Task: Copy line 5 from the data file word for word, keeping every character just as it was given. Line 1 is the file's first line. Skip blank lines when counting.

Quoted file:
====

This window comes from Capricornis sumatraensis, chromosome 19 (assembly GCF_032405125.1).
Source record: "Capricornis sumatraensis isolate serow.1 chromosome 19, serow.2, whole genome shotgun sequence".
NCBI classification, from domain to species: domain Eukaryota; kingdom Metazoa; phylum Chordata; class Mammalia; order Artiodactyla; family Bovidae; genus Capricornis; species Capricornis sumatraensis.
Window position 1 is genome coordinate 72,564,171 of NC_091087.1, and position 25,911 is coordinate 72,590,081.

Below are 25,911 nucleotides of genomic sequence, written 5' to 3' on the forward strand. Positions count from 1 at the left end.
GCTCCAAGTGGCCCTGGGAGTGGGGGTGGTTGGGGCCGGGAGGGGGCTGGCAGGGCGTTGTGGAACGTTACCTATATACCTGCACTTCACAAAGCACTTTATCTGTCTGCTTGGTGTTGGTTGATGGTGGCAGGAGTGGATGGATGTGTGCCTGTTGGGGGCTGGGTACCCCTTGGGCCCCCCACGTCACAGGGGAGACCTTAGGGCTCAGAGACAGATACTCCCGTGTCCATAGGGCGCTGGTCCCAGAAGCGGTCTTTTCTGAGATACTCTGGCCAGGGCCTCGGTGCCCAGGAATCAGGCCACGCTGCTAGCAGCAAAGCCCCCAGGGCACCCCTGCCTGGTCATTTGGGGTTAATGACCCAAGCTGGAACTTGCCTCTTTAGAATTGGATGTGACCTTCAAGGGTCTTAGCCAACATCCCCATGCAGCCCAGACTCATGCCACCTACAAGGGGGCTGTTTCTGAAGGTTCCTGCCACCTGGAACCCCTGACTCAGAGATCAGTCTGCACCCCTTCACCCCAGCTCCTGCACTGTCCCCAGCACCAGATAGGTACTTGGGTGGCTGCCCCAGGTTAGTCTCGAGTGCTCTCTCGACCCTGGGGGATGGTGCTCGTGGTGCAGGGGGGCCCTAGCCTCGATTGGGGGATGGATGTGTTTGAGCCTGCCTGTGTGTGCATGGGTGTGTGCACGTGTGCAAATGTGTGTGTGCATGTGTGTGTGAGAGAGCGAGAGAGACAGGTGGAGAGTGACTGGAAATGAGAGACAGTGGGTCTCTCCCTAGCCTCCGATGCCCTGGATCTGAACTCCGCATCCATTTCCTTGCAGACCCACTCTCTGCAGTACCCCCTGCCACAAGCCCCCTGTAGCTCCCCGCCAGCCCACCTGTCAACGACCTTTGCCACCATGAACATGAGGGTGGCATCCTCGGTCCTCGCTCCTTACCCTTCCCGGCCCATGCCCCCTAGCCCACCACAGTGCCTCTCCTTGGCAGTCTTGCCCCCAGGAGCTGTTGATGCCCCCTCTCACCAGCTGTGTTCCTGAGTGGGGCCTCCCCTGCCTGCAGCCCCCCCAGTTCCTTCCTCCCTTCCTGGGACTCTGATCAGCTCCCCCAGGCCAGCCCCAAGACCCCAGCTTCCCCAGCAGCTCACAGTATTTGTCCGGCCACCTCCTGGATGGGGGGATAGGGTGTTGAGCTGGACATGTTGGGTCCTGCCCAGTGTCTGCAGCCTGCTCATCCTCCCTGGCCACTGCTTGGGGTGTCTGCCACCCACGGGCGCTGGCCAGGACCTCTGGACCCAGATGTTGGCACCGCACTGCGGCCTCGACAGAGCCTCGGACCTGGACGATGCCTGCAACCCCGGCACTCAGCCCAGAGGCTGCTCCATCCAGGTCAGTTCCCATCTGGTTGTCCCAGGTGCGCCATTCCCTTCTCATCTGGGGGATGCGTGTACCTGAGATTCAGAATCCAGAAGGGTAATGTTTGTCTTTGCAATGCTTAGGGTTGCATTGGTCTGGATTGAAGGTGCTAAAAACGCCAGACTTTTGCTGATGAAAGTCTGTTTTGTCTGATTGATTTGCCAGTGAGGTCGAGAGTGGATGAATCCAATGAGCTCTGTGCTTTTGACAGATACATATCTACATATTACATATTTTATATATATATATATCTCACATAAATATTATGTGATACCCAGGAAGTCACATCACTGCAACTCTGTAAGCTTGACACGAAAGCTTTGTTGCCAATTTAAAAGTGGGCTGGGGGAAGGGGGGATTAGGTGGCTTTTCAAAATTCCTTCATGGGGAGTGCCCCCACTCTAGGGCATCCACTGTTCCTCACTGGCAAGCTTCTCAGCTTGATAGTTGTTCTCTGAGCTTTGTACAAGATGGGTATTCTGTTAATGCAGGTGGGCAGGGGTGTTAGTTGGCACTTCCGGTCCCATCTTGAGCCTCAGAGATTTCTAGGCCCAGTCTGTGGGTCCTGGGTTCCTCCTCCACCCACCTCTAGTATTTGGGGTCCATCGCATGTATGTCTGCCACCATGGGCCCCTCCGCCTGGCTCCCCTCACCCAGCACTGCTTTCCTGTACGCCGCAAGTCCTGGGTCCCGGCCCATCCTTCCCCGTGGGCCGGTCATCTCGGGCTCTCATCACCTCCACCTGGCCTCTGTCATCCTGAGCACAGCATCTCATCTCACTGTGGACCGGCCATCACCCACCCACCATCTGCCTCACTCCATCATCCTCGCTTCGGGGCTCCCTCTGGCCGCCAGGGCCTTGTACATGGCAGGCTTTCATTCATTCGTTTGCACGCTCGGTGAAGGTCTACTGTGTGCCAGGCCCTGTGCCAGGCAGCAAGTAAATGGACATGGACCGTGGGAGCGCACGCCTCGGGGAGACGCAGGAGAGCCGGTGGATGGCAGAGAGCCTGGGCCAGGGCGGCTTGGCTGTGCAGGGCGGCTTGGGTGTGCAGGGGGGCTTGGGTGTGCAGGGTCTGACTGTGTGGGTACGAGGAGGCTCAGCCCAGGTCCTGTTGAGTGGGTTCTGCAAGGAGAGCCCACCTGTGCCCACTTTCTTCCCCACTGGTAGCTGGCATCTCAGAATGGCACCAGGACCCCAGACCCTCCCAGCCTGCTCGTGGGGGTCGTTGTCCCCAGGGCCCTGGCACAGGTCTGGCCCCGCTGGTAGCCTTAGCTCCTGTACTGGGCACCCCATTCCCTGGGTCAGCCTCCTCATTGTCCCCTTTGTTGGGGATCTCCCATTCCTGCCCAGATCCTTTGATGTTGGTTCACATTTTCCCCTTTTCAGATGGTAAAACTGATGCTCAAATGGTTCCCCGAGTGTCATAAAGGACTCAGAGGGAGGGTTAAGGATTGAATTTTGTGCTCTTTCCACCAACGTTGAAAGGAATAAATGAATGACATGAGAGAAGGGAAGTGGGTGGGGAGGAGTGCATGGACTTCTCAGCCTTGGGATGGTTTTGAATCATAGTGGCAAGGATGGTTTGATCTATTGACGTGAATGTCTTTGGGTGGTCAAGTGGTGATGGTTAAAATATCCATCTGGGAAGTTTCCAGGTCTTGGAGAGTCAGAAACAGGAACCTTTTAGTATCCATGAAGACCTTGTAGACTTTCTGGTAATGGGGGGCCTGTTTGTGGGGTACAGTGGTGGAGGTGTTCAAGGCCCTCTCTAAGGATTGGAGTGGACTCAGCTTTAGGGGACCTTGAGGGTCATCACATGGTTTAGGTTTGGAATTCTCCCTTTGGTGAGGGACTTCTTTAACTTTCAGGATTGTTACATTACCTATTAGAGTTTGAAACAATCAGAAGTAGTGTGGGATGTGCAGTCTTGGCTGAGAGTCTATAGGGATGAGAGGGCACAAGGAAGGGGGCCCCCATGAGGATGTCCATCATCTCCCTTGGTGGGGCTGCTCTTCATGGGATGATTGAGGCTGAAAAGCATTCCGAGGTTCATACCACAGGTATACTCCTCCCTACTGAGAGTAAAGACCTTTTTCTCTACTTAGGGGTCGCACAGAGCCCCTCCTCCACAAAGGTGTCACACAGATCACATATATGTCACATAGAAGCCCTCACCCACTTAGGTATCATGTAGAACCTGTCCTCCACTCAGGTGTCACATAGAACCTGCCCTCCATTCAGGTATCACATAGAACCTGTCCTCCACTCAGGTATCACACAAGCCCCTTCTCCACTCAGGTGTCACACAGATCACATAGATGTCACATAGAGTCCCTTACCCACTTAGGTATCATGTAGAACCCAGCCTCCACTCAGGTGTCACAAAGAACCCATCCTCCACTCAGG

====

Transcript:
Below are 25,911 nucleotides of genomic sequence, written 5' to 3' on the forward strand. Positions count from 1 at the left end.